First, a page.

Kei Nishikori hasn't really been out of the spotlight so much, but you have to be impressed that after his disappointment in the New York final he's rebounded so nicely. He walked easily away with the title in Kuala Lumpur last week and got right back to work in Tokyo days later. Seeded just fourth in his homeland, though, he had a little bigger hill to climb if he was going to keep his streak going. But even with favorites like Stan Wawrinka and David Ferrer bowing out early, Nishikori had to fight -- he came back from a set down to Benjamin Becker in the semis and ultimately faced new rival Milos Raonic for the title. The Wimbledon semifinalist, the on-paper favorite despite a 1-3 record against the man from Japan, had faced a more intimidating route to Sunday's match -- but he weathered challenges from likes of Jurgen Melzer, Bernard Tomic and former top ten player Gilles Simon, reaching the championship without dropping a set. But even with twenty-two aces in the final, Nishikori proved too much to handle -- forced to a third set he finally converted a break opportunity when it counted, closing out the two-hour plus match and securing his fourth title of the year. He's now moved up to #5 in the race to London, and the way he's been playing all year -- even against the top players -- he has a real shot at far outdoing even those high expectations.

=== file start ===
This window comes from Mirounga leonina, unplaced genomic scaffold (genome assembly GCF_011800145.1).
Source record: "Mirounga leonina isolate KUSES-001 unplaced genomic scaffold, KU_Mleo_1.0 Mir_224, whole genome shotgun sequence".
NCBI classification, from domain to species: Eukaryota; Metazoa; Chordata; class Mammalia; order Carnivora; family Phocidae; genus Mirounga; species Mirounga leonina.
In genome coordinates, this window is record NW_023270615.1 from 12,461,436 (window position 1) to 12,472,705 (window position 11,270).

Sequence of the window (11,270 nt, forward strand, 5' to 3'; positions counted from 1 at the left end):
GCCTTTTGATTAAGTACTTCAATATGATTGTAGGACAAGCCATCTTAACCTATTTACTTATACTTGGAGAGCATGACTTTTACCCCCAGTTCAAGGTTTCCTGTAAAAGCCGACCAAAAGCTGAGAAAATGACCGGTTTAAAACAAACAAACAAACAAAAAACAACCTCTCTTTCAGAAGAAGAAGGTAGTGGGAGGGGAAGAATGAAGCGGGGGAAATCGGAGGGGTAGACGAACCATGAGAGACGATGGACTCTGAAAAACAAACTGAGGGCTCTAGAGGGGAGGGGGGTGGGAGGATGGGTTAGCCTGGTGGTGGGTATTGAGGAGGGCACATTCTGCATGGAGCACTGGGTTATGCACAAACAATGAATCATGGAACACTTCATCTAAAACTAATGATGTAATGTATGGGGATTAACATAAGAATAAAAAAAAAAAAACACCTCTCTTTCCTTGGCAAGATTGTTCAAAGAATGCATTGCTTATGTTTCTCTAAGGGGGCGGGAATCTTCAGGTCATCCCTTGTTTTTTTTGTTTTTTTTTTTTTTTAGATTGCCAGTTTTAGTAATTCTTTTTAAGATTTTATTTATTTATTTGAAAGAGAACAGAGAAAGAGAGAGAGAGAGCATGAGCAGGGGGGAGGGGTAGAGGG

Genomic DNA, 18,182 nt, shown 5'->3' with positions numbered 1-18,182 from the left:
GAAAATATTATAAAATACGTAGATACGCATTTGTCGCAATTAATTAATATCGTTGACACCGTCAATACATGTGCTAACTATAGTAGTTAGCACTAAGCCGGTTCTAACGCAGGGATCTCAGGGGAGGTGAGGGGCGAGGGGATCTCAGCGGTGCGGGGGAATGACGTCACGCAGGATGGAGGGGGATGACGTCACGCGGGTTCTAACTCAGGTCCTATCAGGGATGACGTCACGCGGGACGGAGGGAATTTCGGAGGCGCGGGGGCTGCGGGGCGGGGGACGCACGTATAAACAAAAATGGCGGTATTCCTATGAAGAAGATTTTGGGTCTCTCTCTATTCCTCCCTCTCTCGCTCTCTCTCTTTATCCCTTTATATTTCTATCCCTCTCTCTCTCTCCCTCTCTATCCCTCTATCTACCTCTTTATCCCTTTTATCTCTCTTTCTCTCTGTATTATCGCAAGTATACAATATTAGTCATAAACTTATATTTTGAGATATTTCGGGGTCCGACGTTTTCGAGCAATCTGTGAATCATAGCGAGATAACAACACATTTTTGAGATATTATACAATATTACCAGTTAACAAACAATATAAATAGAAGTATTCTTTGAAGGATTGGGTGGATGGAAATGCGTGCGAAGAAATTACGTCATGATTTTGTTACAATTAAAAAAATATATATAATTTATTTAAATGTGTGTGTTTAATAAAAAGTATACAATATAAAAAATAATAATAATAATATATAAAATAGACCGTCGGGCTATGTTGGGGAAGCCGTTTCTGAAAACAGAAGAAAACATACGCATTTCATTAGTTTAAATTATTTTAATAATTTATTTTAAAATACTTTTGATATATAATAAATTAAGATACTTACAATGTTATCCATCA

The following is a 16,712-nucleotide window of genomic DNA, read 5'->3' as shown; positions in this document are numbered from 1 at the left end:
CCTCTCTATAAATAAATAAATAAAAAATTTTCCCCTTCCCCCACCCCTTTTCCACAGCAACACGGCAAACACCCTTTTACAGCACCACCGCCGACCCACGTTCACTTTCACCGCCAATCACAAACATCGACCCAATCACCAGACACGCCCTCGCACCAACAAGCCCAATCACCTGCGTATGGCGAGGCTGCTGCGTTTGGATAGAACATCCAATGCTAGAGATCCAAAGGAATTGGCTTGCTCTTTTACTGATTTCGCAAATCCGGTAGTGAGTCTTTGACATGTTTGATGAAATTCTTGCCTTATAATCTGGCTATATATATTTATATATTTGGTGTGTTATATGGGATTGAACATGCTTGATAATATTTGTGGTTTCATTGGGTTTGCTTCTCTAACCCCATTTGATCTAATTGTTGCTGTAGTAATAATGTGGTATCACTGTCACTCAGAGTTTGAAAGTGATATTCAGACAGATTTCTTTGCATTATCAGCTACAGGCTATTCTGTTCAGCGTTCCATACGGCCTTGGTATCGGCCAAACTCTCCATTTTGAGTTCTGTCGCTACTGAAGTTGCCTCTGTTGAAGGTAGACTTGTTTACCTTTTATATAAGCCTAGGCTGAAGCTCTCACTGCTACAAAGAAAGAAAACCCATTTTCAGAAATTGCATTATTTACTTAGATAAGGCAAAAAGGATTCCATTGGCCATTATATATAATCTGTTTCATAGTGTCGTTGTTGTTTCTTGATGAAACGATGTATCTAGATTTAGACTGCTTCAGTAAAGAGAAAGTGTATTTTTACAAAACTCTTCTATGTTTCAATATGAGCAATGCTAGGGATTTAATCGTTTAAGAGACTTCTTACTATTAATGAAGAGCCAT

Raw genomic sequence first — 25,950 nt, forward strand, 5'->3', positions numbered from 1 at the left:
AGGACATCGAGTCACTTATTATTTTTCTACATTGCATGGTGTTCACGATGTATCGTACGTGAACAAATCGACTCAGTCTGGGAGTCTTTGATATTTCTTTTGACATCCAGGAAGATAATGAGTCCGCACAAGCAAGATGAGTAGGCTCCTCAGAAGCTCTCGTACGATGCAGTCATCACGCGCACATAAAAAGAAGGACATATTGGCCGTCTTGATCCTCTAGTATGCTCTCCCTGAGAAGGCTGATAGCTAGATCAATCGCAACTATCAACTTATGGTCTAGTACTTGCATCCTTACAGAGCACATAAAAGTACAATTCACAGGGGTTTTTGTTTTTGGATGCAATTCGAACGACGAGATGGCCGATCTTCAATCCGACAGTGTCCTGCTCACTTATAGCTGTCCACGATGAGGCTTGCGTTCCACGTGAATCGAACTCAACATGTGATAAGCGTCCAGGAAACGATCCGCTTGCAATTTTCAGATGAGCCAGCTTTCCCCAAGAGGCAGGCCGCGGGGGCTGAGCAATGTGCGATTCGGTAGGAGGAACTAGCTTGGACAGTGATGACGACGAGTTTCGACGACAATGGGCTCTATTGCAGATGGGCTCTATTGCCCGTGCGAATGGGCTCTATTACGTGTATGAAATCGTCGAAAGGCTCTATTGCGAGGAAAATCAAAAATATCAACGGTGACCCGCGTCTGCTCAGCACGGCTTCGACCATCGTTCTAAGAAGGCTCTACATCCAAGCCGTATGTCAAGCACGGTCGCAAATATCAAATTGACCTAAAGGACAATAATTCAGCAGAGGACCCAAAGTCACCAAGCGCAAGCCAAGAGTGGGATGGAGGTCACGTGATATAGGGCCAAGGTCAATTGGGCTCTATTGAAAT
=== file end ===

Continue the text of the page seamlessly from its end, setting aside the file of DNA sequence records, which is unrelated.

Novak Djokovic, of course, will have something to say about that. But despite his five titles this year and a #1 ranking, the Wimbledon champ seems to be flying a bit under the radar. He's only played two Grand Slam finals this season, winning just one of those trophies, and while that's clearly something most players would be proud of, it's actually been Nole's least successful showing since 2010. But he roared back on the scene this week in Beijing, surviving a draw which saw 2014 star Marin Cilic fall in the quarters and qualifier Martin Klizan stop Rafael Nadal's comeback way short. Ultimately Djokovic, the four-time champion, met up against 2011 titleist Tomas Berdych, who's been having a pretty quiet year himself. The big-serving Czech hasn't beaten a top-ten player since the Miami Masters, but managed his fourth final of the year with wins over on-the-rebound Viktor Troicki and often-tricky John Isner. But though Berdych has been able to give Nole fits in the past, this time was no contest -- the Serb barely broke a sweat in the hour-long match, allowing his opponent to hold serve just once. It was Nole's first title since Wimbledon, and though the stakes will be raised this week in Shanghai, the win couldn't have come at a better time.